Group I (control group)
The cellular parenchyme and the nucleus of the hepatocytes were normal in structure. The distribution of the mitochondri, granulated and ungranulated endoplasmic reticulum were dominating. Cellular borders were stracturally normal. The liver sinusoids were dominating and the biliary ductuli were normally observed (Figures 4 and 5).
Group II (I/R group)
The mitochondrial structures were preserved but the mitochondrial matrix density was decreased. The granulated and ungranulated endoplasmic reticulum tubules were structurally normal. The microbodies showed a definite increase when compared to the control group. The glycogen area in the paranchymal hepatocytes were observed as enlarged spaces. The cellular integrity was segmentally destructed in the lateral borders. The liver sinusoids were clearly narrowed and the microvilli in the Space of Disse showed elongation (Figures 6 and 7).
Group III (Dex group)
The near normal ltrastructure were interestingly observed. The granulated and ungranulated endoplasmic reticulum tubules and the mitochondrial matrices were observed near normal. The microbodies were well developed, the cellular membrane and the nuclei were normal in structure. The presence of lipid droplets with a dense content was dominant (Figures 8 and 9).
Group IV (propofol group)
The normal tiny ultrastructure was observed. The endoplasmic reticuli tubules and the mitochondrial matrices were all structurally normal. Segmental lipid drolets with a dense content was dominating (Figures 10 and 11).
I/R injury is one of the important problems that all the tissues are face to face in the presence of inadequate tissue oxygenation. The tissue damage that starts with the chemical reactions during the ischemia phase increases significantly with reoxygenation during the reperfusion phase . Hepatocytes can stand against ischemia for 30-60 minutes. Following a 60 minutes of ischemia, free oxygen radicals starts to increase at the fifth minute and reaches to maximum level at the 15th minute . Suzuki et al. reported that maximum injury occurs after 90 minutes of ischemia followed by a 60 minutes of reperfusion and thereby they have reported that the injury is proportional with the time of I/R injury duration .
The significance of using antioxidising agents such as ATP-MgCl2, coenzyme Q10, superoxide dismutase (SOD), catalase, prostaglandins, verapamil, alpha tocoferol(vitamin E), pentoxyphiline and N-acetyl cysteine is increasing to prevent ischemia reperfusion injury produced during surgical procedures either on liver tissue or other organ systems . Propofol is one of the intravenous agents searched for its antioxidising effect. Chemical structure of propofol (2,6-diisoproyl phenol) mimics butilised hydroxy toluen (BHT) and endogenous antioxidising agent alpha-tocopherol (vitamin E) which are phenol containing free oxygen radical scavengers and contains a phenolic hydroxy group . All these molecules form complexes with either the cellular membranes or its structural components resulting in a less reactive molecules and each single propofol molecule can scavenger two free oxygen radicals [3,4]. Its also reported that propofol functions as both peroxynitrite scavenger which is produced by superoxide radicals binding to nitric oxide physiologically and inhibiting lipid peroxidation on cellular membranes [14,15]. Another function of propofol is increasing the function of gluthatione antioxidising system [16,17].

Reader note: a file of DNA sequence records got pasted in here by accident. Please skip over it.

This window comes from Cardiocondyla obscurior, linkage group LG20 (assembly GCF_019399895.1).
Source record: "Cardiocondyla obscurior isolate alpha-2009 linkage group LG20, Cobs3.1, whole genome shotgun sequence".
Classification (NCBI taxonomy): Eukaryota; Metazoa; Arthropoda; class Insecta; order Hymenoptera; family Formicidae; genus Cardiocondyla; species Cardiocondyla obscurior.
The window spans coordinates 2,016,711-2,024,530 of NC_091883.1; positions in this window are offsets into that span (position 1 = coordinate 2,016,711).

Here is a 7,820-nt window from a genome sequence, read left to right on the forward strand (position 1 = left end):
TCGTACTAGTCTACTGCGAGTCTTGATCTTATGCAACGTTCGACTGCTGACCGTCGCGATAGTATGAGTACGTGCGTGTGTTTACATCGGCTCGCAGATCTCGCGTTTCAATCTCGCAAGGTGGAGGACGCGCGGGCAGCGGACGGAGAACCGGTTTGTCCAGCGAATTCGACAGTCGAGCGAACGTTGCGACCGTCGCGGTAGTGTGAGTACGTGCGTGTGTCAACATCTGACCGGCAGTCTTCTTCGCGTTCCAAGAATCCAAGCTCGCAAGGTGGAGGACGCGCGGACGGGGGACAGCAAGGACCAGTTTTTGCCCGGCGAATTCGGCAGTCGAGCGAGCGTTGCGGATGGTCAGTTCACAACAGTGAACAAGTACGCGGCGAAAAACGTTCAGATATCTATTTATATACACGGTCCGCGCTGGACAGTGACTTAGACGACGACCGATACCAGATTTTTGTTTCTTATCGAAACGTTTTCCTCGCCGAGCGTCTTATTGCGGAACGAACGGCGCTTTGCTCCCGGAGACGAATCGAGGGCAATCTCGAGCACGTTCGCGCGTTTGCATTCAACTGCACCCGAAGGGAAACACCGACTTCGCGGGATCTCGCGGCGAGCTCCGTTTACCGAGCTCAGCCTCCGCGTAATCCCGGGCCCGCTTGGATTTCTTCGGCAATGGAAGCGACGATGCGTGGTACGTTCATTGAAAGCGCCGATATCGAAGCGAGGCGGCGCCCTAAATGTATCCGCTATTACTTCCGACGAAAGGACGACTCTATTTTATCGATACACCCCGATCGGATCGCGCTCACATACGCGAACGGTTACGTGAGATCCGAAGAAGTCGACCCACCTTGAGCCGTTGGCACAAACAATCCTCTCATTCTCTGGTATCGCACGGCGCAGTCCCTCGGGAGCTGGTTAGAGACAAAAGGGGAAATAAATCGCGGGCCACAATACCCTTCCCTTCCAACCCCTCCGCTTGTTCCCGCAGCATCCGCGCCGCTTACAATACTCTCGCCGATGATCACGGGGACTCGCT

In a series of ischemia reperfusion systems, Propofol has been proven to prevent I/R related oxidative injury. Ko et al. has reported that propofol has a preventive effect on ventricles after a global ischemia of the heart . And other similar models of I/R injury on neurons , leucocytes  and erythrocytes  prooved that propofol has a preventive effect against I/R injury. Aarts et al. has reported that propofol has a preventive role in cases such as coronary artery transplantation surgery, sepsis and burns, which of all lead into a decreased ontioxidising defense mechanism . Also in some recent studies propofol has been reported to be a free radical scavenger due to its antioxidising property at anesthetic doses [21-23].
Free oxygen radicals lead to membrane lipid peroxidation and the end product of this reaction is malonyldialdehyde (MDA). Through the level of MDA level is directly proportional to the level of cellular damage. In this study MDA levels detected in I/R Group was higher than that detected in the Control Group and it was lower in Propofol Group than in I/R Group as expected. Mussacchio et al. has also demonstrated that Propofol decreases MDA formation by decreasing lipid peroxidation on hepatocyte microsomes and mitochondria, synaptosomes in the brain .